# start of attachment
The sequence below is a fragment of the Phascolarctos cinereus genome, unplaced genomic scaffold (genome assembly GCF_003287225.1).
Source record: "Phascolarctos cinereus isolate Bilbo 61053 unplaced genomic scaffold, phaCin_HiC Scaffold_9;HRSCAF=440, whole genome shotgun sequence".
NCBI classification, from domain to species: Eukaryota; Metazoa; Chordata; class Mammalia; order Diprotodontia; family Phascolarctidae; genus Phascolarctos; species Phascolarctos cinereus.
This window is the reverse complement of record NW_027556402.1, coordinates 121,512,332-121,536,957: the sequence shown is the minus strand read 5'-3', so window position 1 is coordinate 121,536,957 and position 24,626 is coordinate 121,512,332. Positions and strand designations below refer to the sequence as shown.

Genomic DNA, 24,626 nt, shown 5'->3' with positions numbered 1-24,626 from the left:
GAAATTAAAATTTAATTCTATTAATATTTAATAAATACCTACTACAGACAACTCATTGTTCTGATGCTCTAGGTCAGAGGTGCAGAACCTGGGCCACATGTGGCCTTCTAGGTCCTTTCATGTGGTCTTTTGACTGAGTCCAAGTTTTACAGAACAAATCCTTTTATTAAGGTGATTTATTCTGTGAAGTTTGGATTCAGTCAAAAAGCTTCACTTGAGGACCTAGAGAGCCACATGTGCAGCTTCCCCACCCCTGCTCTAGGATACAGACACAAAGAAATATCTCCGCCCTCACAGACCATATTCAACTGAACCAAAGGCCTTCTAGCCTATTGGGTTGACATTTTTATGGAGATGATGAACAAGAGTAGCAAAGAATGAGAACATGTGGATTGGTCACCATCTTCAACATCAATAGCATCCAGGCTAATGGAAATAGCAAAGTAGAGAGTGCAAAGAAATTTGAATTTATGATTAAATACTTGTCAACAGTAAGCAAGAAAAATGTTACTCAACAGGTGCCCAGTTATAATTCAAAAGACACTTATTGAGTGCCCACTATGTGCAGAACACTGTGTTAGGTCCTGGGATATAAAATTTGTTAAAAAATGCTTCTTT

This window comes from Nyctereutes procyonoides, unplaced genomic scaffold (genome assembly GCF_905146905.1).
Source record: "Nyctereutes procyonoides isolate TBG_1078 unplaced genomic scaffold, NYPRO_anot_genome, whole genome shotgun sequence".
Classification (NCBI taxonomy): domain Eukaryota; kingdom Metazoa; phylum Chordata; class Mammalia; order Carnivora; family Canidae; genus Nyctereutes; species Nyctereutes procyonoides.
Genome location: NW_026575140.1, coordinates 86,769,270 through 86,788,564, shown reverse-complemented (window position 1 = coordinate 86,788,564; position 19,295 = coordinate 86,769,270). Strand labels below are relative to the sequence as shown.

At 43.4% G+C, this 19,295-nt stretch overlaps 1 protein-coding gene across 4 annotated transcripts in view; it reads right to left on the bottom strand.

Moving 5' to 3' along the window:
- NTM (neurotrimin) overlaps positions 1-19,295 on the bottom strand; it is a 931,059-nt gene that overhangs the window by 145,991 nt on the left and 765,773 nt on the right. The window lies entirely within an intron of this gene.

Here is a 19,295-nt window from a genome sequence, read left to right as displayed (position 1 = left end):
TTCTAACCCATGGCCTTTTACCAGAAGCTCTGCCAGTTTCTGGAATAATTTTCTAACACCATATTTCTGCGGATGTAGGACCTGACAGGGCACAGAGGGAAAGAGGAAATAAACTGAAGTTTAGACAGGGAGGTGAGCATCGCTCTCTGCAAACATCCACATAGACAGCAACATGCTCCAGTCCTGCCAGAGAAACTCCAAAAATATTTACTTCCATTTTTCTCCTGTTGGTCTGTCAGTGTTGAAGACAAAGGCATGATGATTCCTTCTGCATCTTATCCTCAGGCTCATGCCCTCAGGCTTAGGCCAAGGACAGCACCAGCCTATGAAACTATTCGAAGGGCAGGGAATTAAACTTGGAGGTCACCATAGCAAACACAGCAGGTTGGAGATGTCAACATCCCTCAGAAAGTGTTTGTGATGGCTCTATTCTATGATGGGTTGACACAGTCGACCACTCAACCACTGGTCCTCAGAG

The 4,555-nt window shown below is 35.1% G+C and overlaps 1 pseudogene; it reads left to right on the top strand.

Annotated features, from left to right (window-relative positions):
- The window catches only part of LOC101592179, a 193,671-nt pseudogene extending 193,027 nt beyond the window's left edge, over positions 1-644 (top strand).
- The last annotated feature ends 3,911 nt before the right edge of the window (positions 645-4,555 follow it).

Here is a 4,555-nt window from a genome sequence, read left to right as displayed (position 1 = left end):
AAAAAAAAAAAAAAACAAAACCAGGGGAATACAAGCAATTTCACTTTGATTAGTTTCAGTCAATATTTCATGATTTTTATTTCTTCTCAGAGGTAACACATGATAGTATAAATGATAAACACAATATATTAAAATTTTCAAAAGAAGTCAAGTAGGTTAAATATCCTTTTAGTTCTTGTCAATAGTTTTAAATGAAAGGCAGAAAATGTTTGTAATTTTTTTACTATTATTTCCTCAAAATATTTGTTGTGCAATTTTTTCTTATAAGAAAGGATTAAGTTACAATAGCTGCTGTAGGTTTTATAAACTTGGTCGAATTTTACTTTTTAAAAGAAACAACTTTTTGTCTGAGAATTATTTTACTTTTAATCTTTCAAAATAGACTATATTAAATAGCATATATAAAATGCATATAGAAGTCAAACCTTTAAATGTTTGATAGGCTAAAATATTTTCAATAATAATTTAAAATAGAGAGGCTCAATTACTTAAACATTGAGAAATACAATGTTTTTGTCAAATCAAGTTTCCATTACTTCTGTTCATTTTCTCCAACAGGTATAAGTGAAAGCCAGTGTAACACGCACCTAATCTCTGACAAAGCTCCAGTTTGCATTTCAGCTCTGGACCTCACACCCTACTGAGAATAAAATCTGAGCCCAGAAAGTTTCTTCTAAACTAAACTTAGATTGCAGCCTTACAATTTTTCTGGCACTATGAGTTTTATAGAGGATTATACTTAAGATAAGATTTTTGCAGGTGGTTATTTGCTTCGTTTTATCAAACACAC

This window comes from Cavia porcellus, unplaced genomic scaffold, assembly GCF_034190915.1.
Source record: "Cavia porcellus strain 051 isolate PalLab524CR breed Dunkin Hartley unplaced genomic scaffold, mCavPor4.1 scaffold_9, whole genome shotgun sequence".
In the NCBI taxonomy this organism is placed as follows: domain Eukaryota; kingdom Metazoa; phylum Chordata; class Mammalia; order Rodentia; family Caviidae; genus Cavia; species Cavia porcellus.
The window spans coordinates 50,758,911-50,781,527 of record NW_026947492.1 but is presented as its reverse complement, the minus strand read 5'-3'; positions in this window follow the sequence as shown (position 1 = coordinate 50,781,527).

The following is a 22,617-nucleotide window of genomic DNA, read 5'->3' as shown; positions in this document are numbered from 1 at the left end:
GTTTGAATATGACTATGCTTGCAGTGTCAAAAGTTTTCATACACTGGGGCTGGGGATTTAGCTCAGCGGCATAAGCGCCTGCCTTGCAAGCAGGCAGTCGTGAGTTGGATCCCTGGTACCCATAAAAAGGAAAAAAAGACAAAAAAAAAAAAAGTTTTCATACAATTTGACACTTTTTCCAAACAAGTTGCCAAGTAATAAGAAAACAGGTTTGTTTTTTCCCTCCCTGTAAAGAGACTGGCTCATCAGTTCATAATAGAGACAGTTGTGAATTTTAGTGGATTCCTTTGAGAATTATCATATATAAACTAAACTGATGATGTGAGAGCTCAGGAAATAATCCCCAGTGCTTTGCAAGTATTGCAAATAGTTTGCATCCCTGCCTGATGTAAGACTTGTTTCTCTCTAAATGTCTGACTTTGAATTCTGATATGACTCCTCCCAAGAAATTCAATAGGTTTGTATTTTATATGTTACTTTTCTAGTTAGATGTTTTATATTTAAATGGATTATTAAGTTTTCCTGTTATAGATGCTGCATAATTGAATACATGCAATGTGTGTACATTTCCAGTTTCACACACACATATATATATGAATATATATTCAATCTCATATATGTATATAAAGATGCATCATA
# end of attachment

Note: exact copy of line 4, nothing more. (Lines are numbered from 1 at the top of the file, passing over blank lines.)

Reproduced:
This window is the reverse complement of record NW_027556402.1, coordinates 121,512,332-121,536,957: the sequence shown is the minus strand read 5'-3', so window position 1 is coordinate 121,536,957 and position 24,626 is coordinate 121,512,332. Positions and strand designations below refer to the sequence as shown.